We live in extraordinary times where technology is part of everything. One of the things that have made technology so powerful and valuable is data. A vast amount of data is generated every day on the internet. Consider the data generated on Instagram alone:
- 500 million Instagram stories are uploaded everyday
- 3.5 billion likes are recorded daily
- As of 2016, 95 million posts are made every day, and Instagram usage doubled between 2016 and 2018.
This massive amount of data (called big data because of the size) cannot be stored using traditional techniques or on one machine. Storing and retrieving big data requires multiple interconnected machines. This article focuses on the different techniques of storing big data and their pros, cons, and use cases.
Before diving into the different types of data storage, we must first look at the types of data.
Structured data is anything that you can easily store in an excel spreadsheet, such as user first name, last name, bank details, etc. Such data usually has a defined length and format. On the internet, structured data is generated by both humans and machines. Some sources of this data are listed below:
- Filling your details or information on a form
- Behaviour while watching videos online. For example, the site tracks the timestamp/episode you left the video at last.
- Sensor data from your IoT devices or smartphones like your GPS location, battery life, and so on
- Application logs, which help engineers figure out what errors exist in their platform or how efficient their system works.
Structured data accounts for about 20% of all the data on the internet and is usually easy to analyze to derive meaningful insights.
Unstructured data does not have any predefined format or model. You will usually not find a lot of similarities between 2 objects of this type of data. Classic examples of unstructured data are videos, images, audio, etc. If you were given two audio files, the difference in the author’s voice alone leads to a considerable difference between the two files. Like structured data, unstructured data also has its human and machine sources. Some of these include:
- Posting that morning sunshine image on Instagram
- Updating your WhatsApp status with a comic video
- Live streaming on social media platforms
- The last PDF you exported
- Images of the earth taken from a satellite
Analyzing unstructured data is more complex and usually involves creating machine learning models. This data comprises about 80% of the data on the internet and has become easier to store and maintain.
I like to think of this type of data as a kind of hybrid of both the above-mentioned types. It usually contains a structured part and an unstructured part.
Some examples of semi-structured data are emails and word documents. Notice these contain text (structured data) and media files (unstructured data). Think now of the data stored in NoSQL DBs in which one item has a certain number of fields, but the next does not—that is a semi-structured dataset. Notice that an email has the to, from, cc, and bcc fields, which are structured data, but it may also contain images.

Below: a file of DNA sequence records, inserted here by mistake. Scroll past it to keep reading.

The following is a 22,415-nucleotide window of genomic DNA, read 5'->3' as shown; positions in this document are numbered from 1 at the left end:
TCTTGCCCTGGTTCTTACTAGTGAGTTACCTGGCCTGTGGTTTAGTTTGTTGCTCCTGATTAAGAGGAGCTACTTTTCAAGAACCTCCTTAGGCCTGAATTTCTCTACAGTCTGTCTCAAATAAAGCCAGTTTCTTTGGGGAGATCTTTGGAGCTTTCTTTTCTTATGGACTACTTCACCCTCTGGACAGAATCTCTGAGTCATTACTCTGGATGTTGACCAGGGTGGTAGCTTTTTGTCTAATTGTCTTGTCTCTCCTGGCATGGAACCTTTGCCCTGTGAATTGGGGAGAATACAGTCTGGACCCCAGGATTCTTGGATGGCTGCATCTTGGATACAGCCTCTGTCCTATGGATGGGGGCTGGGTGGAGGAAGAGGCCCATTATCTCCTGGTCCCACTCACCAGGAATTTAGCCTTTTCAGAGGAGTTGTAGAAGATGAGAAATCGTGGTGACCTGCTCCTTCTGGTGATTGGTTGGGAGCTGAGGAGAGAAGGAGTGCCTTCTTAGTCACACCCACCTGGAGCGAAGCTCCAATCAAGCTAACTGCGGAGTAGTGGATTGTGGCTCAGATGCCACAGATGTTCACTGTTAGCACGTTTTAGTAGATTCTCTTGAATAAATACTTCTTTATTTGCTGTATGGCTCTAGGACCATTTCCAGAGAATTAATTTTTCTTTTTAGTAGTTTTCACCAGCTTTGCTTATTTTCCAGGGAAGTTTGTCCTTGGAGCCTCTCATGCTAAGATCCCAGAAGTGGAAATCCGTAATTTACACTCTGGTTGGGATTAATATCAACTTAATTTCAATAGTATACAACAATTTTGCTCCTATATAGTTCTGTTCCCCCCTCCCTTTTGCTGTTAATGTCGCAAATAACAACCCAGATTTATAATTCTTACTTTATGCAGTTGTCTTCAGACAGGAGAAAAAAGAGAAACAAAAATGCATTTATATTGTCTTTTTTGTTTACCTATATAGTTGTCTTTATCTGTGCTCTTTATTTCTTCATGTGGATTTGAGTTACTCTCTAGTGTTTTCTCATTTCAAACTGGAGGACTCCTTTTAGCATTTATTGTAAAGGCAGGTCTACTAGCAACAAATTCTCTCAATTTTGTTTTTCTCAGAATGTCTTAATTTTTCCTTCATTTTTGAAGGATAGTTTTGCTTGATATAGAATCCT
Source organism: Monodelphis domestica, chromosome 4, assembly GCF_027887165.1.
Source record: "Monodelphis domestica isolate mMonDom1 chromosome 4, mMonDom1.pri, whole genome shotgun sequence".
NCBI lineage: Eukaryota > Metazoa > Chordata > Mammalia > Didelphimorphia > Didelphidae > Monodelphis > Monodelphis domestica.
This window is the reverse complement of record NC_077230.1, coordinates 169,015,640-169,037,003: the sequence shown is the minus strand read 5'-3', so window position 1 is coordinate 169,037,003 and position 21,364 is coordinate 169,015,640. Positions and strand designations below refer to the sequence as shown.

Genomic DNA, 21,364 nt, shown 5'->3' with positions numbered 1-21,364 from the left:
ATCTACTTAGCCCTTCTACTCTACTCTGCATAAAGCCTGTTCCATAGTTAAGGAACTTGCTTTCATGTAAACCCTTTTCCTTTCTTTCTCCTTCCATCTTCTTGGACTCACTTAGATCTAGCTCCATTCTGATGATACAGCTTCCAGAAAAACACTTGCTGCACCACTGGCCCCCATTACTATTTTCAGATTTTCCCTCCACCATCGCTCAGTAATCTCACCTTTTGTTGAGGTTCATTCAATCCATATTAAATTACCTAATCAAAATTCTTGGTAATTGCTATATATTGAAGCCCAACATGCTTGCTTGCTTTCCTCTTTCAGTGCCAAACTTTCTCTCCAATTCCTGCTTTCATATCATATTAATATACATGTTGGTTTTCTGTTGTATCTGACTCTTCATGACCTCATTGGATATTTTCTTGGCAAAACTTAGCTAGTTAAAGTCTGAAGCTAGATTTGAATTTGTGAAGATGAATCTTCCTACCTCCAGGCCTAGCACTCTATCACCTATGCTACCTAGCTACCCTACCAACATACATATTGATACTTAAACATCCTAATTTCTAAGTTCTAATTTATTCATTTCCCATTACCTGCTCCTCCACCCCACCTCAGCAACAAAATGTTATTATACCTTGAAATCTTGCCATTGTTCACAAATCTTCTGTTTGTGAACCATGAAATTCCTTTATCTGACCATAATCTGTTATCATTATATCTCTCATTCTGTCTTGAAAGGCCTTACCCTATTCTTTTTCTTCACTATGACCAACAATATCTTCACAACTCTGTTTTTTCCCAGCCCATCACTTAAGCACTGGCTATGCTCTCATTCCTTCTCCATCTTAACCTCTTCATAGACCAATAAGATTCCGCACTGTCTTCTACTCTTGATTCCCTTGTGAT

Now that we have familiarised ourselves with the different types of data, we can look at the various methods of storing this data.
In this type of storage, data is stored in data form on a disk. Anyone who wants to access it has to know the file path of the information on the disk. Some other characteristics of file storage include:
- Files can simultaneously be read and written.
- Only users on the same network can access them.
- It is not easy to replicate your data—you might lose data in case of machine failure.
In block storage, data is stored as a contiguous chunk (called a block). It allows us to spread our network easily across different networks, and you don’t need to know where it is stored on the disk to access it. Relational databases are examples of RDMS, making it the best type of storage for structured data.
Other characteristics include:
They are highly scalable: You can increase the size of your block storage by adding more nodes to your network, thus making it easy to scale.
Easy to replicate: Most block storage services are easy to backup/replicate. Thus, in case of machine failure, your data is still intact.
Reads and writes are fast, and you do not need to know where the data is on disk.
Block storage is generally expensive as the data increases. This makes it expensive for data that is large, for instance.
Object storage is the most suitable way of storing unstructured data. The data is usually stored as an “object”.
An object is made up of 3 main parts:
- The data: This is the image, picture, etc., that we want to store.
- Metadata: This can be a description of what this data stands for. Most object storage services allow us to search the content of this metadata.
- Unique Identifier: This can be used to retrieve the object easily at any point.
Anytime an object is created, most services replicate it three times. This makes it easy to retrieve the object and search for the data. Thus, object storage is ideal for storing unstructured data as it can easily be accessed using an ID.
Advantages of object storage include:
- Way cheaper than other types of storage
- Data replication comes in by default
- Rich metadata feature
- The storage is not coupled to a machine and thus is easy to scale
- Grouping of data can be done using a metadata value
In this article, we looked at the different types of data in big data and explored the main techniques of storing big data. I hope you learn something new from this article.